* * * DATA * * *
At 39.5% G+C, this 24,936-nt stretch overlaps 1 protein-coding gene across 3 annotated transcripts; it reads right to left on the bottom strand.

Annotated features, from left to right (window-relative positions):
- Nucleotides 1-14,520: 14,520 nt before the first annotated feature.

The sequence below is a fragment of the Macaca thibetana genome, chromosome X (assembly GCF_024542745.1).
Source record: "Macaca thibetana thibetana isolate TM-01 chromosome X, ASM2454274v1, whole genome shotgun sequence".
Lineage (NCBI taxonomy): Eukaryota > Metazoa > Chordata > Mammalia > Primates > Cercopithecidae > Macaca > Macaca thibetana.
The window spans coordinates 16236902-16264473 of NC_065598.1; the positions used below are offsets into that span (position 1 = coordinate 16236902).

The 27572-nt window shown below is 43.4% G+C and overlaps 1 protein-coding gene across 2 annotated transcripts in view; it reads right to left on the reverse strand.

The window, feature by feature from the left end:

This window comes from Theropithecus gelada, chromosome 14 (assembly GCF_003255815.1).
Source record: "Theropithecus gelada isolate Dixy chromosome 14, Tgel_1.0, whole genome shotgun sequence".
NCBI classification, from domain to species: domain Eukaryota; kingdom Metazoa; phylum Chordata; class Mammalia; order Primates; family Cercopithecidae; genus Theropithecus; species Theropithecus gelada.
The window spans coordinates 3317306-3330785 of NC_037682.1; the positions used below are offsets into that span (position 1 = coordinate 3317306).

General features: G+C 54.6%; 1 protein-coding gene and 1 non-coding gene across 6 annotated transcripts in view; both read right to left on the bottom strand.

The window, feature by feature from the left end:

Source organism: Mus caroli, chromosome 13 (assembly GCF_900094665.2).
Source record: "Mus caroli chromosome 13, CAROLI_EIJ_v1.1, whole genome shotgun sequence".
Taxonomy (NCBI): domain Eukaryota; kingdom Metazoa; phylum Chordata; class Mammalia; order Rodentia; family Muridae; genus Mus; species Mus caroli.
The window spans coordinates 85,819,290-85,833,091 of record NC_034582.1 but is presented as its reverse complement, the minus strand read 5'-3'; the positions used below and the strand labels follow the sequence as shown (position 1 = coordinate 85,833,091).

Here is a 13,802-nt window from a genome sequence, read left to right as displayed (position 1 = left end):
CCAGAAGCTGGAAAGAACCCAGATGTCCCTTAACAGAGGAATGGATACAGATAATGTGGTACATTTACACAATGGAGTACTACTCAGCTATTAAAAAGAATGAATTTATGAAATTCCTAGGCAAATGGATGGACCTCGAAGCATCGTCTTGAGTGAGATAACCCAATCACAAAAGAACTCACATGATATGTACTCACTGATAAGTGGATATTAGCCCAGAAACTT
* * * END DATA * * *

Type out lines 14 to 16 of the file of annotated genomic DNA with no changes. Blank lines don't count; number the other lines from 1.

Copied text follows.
General features: G+C 54.6%; 1 protein-coding gene and 1 non-coding gene across 6 annotated transcripts in view; both read right to left on the bottom strand.

The window, feature by feature from the left end:

Source organism: Mus caroli, chromosome 13 (assembly GCF_900094665.2).